After days of snow and freezing winds, Colorado Springs residents will get some relief from the cold Friday, when high temperatures are expected to climb to the mid-30s in a warming trend that is expected to last at least until Sunday.
"It's going to feel like a heat wave after what we've been through," said meteorologist Makoto Moore.
A wind chill advisory forced most school districts in the area to cancel classes a second straight day Thursday, and temperatures in the city didn't get above zero until the afternoon
By 5 p.m. the thermometer was back below zero, said meteorologist Peggy Perales with the National Weather Service in Pueblo.
The National Weather Service reported a high of 2 degrees Thursday night. The weather filled beds at the Lighthouse Mobile Ministries warming shelter. Lighthouse is typically opened only after the Springs Rescue Mission shelter and the Salvation Army's R.J. Montgomery Center are full, and it rarely reaches its capacity of about 18. But it turned away four people Wednesday night.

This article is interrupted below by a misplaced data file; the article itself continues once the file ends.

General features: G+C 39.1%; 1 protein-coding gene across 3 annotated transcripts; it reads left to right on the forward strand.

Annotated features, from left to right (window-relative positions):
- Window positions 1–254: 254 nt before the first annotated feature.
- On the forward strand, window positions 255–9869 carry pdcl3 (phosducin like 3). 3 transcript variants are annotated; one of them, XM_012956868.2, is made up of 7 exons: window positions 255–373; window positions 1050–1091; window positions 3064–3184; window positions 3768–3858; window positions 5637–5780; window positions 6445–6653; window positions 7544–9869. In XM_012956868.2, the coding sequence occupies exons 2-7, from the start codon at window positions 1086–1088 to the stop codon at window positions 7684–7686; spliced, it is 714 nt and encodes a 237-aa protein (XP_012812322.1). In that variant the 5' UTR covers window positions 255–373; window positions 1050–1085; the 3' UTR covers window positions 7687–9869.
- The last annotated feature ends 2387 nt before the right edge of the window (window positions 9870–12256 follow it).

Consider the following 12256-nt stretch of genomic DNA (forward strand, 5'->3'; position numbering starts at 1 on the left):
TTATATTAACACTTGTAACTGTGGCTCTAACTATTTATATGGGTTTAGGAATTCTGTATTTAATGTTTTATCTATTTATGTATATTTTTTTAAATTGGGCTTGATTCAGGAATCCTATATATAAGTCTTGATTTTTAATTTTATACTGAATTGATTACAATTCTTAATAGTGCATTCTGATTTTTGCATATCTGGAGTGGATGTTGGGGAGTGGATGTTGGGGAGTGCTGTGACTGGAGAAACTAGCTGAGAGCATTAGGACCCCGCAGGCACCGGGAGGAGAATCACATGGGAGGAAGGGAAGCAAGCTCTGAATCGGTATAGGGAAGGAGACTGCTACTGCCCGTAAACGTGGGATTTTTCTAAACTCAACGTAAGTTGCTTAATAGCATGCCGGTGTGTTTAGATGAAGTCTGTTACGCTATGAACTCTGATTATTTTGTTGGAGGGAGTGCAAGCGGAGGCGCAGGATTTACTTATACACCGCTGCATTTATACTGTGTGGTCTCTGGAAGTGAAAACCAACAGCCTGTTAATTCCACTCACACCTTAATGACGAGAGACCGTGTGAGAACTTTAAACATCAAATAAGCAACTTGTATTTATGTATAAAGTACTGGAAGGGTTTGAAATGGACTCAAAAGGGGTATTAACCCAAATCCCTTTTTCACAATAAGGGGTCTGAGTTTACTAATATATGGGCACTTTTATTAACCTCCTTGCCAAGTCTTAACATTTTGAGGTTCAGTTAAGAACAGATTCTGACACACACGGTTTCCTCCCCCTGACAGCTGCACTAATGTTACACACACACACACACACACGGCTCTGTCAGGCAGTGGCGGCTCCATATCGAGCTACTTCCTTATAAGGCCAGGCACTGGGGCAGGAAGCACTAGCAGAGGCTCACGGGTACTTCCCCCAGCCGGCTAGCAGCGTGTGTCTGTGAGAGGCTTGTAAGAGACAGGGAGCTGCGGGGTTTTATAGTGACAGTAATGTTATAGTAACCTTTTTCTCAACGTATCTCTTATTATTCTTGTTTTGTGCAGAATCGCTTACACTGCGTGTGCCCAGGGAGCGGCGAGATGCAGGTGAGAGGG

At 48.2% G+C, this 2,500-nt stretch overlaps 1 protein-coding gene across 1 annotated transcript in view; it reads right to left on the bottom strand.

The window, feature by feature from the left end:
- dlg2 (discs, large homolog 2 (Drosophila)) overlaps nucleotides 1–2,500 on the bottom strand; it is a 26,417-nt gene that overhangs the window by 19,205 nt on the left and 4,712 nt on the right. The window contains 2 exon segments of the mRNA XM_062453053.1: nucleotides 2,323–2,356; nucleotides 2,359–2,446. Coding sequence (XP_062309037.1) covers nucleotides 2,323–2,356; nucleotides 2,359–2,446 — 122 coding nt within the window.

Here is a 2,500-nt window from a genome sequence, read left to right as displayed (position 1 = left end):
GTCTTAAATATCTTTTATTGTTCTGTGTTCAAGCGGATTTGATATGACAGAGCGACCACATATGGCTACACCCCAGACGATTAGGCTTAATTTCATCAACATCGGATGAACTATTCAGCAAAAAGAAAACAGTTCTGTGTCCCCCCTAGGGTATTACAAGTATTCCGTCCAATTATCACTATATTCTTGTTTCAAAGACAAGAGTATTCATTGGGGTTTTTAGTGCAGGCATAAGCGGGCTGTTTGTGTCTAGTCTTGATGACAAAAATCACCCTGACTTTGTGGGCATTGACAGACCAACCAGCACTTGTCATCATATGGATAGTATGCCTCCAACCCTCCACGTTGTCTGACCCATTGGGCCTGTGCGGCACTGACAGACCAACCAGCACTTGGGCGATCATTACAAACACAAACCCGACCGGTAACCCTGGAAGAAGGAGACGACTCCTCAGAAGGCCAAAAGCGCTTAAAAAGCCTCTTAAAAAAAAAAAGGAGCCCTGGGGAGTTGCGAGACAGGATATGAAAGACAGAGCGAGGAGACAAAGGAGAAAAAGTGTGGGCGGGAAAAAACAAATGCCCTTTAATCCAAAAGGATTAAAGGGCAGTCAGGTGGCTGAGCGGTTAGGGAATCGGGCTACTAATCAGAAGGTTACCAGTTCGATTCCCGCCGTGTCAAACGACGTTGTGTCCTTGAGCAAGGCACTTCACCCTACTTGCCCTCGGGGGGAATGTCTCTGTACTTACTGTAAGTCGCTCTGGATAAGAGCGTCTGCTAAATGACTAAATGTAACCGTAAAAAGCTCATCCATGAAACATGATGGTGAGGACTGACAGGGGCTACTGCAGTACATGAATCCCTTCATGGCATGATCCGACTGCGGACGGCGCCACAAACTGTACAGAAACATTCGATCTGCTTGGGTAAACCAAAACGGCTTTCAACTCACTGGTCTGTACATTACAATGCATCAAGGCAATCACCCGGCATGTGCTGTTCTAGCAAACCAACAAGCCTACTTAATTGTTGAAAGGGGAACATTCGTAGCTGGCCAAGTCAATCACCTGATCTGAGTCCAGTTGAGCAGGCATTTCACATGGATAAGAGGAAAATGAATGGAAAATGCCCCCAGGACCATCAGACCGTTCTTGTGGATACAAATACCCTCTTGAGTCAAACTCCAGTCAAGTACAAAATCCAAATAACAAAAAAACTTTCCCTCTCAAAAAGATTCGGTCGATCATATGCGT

Pastor Bob Mariani was expecting the same Thursday night.
"It's the most we've had at one time," he said.
Last Thursday, before a multisystem storm moved into the region, bringing above average January snowfall, city residents enjoyed highs in the 50s. The following Friday, the storm capped off January's snowfall totals at 13.6 inches--more than double the average monthly totals of 5.6 inches, according to the National Weather Service.
The region will probably miss out on any snow through the weekend, according to the National Weather Service.
The Continental Divide was forecasted to receive up to 8 inches of accumulation overnight Thursday, and the central mountain region was expected to see high winds and fresh snow through Monday. Winter weather advisories were also issued for the western Sawatch, western Mosquito and San Juan mountain ranges through Friday.
- Gazette reporter Andrea Sinclair contributed to this report.